Format string attacks remain difficult in both software and hackademic exercises as the techniques have not improved since their discovery. This session demonstrates advanced format string attack techniques designed to automate the process from creation to compromise as well as incorporate those techniques into the Metasploit framework. The audience is encouraged to bring a basic understanding of format string attacks in order to leave the presentation with the tools necessary to never write one again.
There are many choices out there when it comes down to validating the security of your external network. The range of services and skill levels available are almost overwhelming when you first set out on your search. You’ll find high school students who charge you for Nmap ouput, veterans of the security industry who write shellcode in assembly as a hobby, and everything in between. You want to make sure your website and mail server aren’t easy pickings for hackers….but where do you start?
Somewhere along the line, you read about a vendor that offers daily, automated scanning. You browse around the website and are impressed; glossy, web 2.0 transitions, pretty graphs, and mesmerizing verbiage. Then you find the price-tag; its less than a third of what you’ve been quoted by other companies. You glance at your dwindling security budget, and then back to the other benefits they offer: PCI certification, website security verification seals, and daily scanning. At this point you are more than interested, and I don’t blame you.
The way it works is simple. You sign up for a scan, feed in your domains names and IP addresses, and hit the giant GO button. Twenty minutes later, you have the scan results in your web portal. If the scan comes back clean, or with no high risk issues – they give you access to a “Site Seal”. This seal goes on your website and shows customers that you passed a scan from a certain vendor, and this assumes a certain level of security. From here on out, the availability of the seal on your website is contingent upon ‘passing’ these scans. If a nasty IIS vulnerability comes out and you don’t patch – you fail the scan and your seal gets taken away.
There are many of these vendors to choose from; Hackersafe, ScanAlert, ControlScan, Shoppersafe, HackResistant, TrustKeeper, Trust-Guard, eSecurity and Comodo, just to name a few. Each of them offer the general vulnerability scanning service, with numerous add-ons. These additions can range from website badges saying you are using a particular vendor, detailed customer service, help with issue remediation, and some even offer insurance if your site ever gets hacked. What’s that old adage about boasting that your site is hack-proof?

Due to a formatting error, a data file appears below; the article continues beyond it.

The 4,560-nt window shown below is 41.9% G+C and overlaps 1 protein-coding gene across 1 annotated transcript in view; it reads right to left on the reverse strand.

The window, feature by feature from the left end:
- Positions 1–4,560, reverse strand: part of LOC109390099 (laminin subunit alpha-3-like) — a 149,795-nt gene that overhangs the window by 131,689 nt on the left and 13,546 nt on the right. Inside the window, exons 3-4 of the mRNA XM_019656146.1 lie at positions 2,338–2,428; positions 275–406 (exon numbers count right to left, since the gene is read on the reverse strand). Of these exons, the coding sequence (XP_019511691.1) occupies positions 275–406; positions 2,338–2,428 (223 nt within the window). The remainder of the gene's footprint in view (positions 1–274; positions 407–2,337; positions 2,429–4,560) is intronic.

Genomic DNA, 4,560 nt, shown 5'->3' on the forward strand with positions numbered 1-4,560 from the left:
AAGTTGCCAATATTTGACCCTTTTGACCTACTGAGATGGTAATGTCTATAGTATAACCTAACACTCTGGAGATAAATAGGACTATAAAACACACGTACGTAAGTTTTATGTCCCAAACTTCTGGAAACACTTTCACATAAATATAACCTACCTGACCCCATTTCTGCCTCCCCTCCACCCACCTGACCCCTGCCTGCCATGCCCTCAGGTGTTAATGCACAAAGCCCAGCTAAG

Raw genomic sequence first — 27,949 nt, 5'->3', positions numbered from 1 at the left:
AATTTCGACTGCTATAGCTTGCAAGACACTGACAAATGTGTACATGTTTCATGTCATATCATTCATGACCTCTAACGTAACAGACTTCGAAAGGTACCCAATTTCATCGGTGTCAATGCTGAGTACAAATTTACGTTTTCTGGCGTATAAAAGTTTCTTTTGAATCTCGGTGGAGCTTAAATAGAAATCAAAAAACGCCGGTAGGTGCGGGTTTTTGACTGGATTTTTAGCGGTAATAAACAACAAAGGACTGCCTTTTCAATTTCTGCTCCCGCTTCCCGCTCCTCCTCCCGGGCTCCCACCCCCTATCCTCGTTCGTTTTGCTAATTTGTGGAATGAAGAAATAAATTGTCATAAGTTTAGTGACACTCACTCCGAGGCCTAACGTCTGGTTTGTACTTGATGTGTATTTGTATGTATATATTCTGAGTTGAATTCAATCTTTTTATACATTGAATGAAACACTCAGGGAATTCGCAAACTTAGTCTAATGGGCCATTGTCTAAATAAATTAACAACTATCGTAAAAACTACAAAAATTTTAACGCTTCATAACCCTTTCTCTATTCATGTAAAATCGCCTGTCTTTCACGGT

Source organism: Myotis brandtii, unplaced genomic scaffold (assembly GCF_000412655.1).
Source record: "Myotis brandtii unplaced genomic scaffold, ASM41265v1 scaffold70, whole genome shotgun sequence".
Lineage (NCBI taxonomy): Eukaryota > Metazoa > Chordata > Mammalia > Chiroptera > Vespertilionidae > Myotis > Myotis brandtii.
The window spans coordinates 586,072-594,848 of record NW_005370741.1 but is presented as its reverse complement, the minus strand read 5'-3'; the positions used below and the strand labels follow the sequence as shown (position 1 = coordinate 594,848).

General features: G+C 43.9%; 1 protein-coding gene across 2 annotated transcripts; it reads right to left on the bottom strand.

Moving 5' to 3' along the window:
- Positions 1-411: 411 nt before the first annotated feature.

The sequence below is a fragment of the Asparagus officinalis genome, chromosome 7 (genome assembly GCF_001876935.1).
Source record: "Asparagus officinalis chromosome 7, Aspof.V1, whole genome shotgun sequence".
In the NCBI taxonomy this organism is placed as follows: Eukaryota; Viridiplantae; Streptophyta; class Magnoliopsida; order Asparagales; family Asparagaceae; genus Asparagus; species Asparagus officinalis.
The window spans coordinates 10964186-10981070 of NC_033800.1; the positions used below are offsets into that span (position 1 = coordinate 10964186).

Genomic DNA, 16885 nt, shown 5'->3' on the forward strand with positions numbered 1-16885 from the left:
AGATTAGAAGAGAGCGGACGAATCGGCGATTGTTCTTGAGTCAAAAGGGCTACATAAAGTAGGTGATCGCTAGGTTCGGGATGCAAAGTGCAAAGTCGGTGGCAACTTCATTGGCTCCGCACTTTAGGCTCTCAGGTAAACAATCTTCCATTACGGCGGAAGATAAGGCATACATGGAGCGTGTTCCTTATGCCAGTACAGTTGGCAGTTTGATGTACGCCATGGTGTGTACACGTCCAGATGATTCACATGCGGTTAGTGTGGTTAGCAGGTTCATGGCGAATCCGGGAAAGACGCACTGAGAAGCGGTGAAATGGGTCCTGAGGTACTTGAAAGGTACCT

Behind the Scenes
This is all great news, but what’s really going on behind the scenes of a scan? What do they really look for? More importantly, what issues and vulnerabilities would they miss? To answer some of my own questions, I created a fake website and signed it up for a number of these scanning vendors. I built a Ubuntu Linux system and installed some common services such as Apache and SSH. I then configured Apache and iptables for debug logging, and used tcpdump to capture all the traffic coming to the web site. During the testing, I allowed connections to my website only from the scanning vendor to eliminate Internet noise. This setup allowed me to get a copy of ALL the data that the scanning vendor sent to the web server. Basically, I had the data to reverse engineer their scan.
Just Give it Some Paint
Going through the raw data, I noticed one thing quickly: I saw a whole lot of Nessus traffic. It’s almost identical to a Nessus scan, right down to the plugin output. Some vendors allow you to enable extra functionality such as Nikto (a default add-in in Nessus) some custom plugins and full port scans. The following shows a quick search of the packet capture file:
$ strings vendor1_scan1.pcap | grep Nessus | sort -u
From: Nessus <sip:xxx.xxx.xxx.xxx:5060>
GET /NessusTest455840692.html HTTP/1.1
print(“Content-Type: text/plainrnrn”, “Nessus=”, 42+42);r
<p>The requested URL /NessusTest455840692.html was not found on this server.</p>
sHarmless Nessus echo test
TRACE /Nessus1233760340.html HTTP/1.1
User-Agent: Mozilla/4.75 [en] (X11; U; Nessus)